“About That Glass Slipper” by Ann Howells

The ball is a sham: each face
masked, each mirror framed in ormolu
or gilt.  I flee early, gather skirts
about my knees and run, full out,
through candlelit halls, down
the grand staircase, race into midnight.
I totter, correct, leave one shoe glittering
like ice on the carriageway, for fear
a single misstep might shatter the second,
slice my flesh like razor wire. Glass slippers
are impractical for dancing, more so
for running.

Behind me the waltz continues, taunting,
merry on chill night air. Behind me
footsteps thud, a lumbered gait; breath
blisters my bare shoulders.  Feet stone bruised,
gown in tatters, I fear something
more ominous than pumpkin coach,
rodent steeds, lizard footman plucked
from garden wall.

Weeks later, the prince raps at my door:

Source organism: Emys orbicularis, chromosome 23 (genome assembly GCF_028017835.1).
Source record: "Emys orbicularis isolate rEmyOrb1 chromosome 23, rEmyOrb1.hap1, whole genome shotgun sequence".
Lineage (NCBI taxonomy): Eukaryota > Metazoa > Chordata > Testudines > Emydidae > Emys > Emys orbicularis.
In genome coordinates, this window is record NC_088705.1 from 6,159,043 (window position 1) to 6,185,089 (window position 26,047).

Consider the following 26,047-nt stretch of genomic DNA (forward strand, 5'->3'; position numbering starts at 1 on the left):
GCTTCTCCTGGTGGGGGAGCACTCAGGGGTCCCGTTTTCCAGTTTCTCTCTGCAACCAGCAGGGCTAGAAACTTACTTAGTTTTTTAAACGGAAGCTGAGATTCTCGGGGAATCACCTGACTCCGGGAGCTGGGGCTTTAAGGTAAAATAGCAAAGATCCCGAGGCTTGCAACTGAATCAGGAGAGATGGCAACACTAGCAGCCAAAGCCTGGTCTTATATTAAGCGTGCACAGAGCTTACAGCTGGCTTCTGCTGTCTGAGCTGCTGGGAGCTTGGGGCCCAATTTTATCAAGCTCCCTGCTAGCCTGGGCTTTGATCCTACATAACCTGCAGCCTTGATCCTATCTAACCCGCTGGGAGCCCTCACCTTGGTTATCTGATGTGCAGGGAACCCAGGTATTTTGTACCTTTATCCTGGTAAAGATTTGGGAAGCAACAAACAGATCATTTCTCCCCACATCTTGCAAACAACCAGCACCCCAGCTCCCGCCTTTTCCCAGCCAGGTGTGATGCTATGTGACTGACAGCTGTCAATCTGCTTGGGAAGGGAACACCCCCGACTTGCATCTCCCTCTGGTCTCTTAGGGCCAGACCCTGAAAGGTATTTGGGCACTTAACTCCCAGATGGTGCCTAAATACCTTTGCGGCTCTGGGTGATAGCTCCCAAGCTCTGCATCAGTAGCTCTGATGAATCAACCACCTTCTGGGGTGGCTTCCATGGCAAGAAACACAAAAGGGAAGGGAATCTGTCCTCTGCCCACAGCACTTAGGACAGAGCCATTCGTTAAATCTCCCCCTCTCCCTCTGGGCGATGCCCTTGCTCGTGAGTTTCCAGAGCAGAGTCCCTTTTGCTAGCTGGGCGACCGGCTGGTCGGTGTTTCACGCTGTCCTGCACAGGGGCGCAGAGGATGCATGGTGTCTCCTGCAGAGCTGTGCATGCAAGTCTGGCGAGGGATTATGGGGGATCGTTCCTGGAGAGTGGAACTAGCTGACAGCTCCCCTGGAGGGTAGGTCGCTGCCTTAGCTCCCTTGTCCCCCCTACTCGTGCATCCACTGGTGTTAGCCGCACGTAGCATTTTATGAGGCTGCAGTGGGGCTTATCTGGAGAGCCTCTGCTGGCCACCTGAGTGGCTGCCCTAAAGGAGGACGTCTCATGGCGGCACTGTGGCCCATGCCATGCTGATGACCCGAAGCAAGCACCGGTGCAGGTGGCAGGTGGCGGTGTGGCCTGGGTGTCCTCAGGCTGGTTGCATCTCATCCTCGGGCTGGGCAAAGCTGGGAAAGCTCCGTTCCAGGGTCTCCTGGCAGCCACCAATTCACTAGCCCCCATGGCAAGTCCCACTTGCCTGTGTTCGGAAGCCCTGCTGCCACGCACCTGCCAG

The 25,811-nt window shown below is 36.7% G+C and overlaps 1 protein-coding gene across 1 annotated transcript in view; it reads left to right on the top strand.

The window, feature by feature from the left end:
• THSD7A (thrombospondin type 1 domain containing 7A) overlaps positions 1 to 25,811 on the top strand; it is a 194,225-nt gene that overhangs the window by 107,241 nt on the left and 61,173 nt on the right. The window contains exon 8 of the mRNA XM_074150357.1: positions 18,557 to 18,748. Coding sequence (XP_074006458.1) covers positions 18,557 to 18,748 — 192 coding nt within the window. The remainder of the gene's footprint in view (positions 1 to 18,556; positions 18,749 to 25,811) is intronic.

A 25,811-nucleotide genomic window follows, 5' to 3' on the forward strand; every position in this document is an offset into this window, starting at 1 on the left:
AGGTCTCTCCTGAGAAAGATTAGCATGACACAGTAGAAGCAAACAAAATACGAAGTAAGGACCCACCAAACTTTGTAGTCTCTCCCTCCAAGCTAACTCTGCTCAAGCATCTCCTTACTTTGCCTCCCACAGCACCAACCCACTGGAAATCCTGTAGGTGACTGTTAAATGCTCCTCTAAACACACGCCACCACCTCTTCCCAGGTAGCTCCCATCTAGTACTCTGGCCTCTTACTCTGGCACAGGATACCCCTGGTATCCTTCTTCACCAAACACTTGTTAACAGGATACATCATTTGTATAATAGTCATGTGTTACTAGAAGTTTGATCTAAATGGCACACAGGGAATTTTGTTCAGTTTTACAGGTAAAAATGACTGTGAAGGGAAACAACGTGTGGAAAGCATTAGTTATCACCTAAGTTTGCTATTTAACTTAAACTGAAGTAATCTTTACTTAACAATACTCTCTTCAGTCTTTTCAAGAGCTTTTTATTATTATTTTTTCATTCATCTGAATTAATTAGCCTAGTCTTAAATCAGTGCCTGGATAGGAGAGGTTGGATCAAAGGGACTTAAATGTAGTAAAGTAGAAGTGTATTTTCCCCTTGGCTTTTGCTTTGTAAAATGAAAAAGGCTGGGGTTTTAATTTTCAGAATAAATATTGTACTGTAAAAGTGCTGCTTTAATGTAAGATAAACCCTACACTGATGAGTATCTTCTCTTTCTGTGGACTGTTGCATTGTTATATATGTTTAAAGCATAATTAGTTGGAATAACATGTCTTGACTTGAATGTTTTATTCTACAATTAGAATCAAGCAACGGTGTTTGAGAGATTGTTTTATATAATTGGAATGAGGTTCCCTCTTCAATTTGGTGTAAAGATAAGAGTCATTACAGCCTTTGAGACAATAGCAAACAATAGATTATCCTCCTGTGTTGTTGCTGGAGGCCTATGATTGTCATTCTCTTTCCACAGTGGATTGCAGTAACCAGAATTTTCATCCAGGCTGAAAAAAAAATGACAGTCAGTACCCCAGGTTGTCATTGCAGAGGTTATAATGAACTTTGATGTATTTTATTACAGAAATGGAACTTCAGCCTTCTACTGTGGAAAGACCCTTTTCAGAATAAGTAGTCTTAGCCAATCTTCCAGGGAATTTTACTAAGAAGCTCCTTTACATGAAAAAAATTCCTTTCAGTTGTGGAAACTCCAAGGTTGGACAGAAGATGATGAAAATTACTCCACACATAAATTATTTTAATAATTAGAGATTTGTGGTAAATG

fanfare of golden trumpets, full entourage
in satin breeches, six white horses prance
before a glittering carriage. My foot
glides smoothly into the slipper, but he
is no Prince Charming. How soon it begins
to pinch.



Ann Howells is a longtime member of Dallas Poets Community and currently serves on its board.  She has been managing editor of its semi-annual journal, Illya’s Honey, for ten years. In 2005, her poem La Restancia was nominated for a Pushcart Prize. In 2007, her chapbook, Black Crow in Flight, was published by Main Street Rag. She has had work appear most recently in Avocet, Plainsongs, Barbaric Yawp, SENTENCE and the anthologies The Weight of Addition and Big Land, Big Sky, Big Hair.